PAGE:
Valentine's Day PreK and Kindergarten Centers

Valentine's Day PreK and Kindergarten Centers
Valentine's Day PreK and Kindergarten Centers
Valentine's Day PreK and Kindergarten Centers
Valentine's Day PreK and Kindergarten Centers
Valentine's Day PreK and Kindergarten Centers
Valentine's Day PreK and Kindergarten Centers
Valentine's Day PreK and Kindergarten Centers
Valentine's Day PreK and Kindergarten Centers
File Type

PDF

(11 MB|30 pages)
Product Rating
Standards
  • Product Description
  • StandardsNEW

This product is perfect for the Pre-K or Kindergarten classroom. The items included will help students with numbers, shapes, and letters.

This product includes:

Love Bug Spin and Cover Numbers 1-5

Love Bug Spin and Cover Numbers 6-10

Love Bug Spin and cover Basic Shapes

Valentine's Day Counting

Heart Alphabet Flashcards

Broken Heart Alphabet Match

10 Frame match

Heart Puzzle Cards

Dice Counting and Match Game

Log in to see state-specific standards (only available in the US).
Make sense of problems and persevere in solving them. Mathematically proficient students start by explaining to themselves the meaning of a problem and looking for entry points to its solution. They analyze givens, constraints, relationships, and goals. They make conjectures about the form and meaning of the solution and plan a solution pathway rather than simply jumping into a solution attempt. They consider analogous problems, and try special cases and simpler forms of the original problem in order to gain insight into its solution. They monitor and evaluate their progress and change course if necessary. Older students might, depending on the context of the problem, transform algebraic expressions or change the viewing window on their graphing calculator to get the information they need. Mathematically proficient students can explain correspondences between equations, verbal descriptions, tables, and graphs or draw diagrams of important features and relationships, graph data, and search for regularity or trends. Younger students might rely on using concrete objects or pictures to help conceptualize and solve a problem. Mathematically proficient students check their answers to problems using a different method, and they continually ask themselves, "Does this make sense?" They can understand the approaches of others to solving complex problems and identify correspondences between different approaches.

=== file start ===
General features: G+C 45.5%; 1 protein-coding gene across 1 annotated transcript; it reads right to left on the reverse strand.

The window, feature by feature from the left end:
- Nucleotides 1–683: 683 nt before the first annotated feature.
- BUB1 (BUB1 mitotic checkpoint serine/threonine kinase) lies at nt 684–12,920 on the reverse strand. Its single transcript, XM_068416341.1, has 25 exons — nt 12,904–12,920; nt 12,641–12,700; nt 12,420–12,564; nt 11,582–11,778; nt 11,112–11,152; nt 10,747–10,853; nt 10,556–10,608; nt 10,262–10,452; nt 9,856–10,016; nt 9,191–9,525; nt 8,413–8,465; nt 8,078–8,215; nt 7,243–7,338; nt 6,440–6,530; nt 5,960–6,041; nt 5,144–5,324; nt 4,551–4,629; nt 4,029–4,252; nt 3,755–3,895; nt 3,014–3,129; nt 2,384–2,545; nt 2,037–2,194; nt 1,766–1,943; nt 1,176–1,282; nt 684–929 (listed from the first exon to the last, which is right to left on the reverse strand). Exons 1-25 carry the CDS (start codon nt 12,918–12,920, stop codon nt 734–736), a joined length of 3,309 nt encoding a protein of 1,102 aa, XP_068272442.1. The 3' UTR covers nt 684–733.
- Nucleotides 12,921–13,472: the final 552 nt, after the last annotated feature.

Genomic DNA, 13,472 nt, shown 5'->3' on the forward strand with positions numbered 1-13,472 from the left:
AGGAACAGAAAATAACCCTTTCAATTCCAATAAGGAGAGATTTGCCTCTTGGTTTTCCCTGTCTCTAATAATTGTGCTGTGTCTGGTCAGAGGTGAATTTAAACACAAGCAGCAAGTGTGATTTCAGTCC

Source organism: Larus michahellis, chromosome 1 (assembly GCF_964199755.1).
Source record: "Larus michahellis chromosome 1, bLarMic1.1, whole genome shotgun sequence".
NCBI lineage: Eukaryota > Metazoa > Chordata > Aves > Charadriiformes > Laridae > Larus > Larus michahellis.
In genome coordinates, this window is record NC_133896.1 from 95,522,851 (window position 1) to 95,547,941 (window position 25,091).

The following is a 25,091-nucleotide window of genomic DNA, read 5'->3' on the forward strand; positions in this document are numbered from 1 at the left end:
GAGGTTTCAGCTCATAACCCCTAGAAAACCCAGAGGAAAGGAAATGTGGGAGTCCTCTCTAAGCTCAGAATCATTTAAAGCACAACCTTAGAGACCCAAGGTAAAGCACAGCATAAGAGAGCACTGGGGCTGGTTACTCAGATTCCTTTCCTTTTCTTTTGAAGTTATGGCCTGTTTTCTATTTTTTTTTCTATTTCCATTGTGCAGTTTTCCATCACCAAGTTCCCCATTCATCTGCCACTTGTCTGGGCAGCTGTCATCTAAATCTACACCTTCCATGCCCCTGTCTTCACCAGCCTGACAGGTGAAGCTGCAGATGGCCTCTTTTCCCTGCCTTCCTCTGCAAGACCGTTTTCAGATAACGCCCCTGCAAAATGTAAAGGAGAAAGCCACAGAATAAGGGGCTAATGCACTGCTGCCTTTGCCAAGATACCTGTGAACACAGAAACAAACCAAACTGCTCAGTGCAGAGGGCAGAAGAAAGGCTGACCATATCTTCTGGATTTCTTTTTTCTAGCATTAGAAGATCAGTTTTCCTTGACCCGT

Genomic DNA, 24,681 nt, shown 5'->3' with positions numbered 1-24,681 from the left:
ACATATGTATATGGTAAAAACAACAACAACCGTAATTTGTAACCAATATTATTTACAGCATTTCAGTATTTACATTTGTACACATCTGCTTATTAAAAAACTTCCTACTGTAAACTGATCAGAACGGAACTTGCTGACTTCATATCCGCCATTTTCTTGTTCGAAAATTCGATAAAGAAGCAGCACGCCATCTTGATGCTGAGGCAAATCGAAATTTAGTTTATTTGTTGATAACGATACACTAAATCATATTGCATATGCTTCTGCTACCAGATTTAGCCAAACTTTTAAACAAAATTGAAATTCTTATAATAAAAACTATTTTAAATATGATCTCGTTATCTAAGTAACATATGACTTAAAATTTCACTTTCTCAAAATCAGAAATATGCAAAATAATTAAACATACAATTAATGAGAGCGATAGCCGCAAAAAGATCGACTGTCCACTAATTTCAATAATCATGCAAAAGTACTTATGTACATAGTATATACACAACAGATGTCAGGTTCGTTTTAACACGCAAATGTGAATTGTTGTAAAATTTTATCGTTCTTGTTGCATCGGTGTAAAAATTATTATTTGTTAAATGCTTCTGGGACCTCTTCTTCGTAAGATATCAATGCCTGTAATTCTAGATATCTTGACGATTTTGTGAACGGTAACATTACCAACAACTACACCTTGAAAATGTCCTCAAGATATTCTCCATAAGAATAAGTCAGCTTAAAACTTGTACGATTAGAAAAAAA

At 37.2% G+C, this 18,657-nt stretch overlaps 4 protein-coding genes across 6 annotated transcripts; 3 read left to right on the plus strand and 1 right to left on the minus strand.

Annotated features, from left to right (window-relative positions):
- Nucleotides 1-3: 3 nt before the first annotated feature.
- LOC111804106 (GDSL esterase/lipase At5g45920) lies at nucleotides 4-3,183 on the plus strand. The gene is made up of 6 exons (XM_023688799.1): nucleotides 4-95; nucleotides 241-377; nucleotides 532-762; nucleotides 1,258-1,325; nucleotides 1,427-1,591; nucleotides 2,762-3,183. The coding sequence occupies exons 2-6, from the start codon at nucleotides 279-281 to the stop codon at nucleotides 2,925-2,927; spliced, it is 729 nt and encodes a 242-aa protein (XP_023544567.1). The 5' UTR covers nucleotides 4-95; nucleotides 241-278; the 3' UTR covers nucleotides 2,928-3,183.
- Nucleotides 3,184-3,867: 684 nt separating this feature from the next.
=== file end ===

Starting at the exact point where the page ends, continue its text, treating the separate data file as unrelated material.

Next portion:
Model shapes in the world by building shapes from components (e.g., sticks and clay balls) and drawing shapes.
Identify shapes as two-dimensional (lying in a plane, “flat”) or three-dimensional (“solid”).
Describe objects in the environment using names of shapes, and describe the relative positions of these objects using terms such as above, below, beside, in front of, behind, and next to.
For any number from 1 to 9, find the number that makes 10 when added to the given number, e.g., by using objects or drawings, and record the answer with a drawing or equation.
Total Pages
30 pages
Answer Key
N/A
Teaching Duration
1 Week
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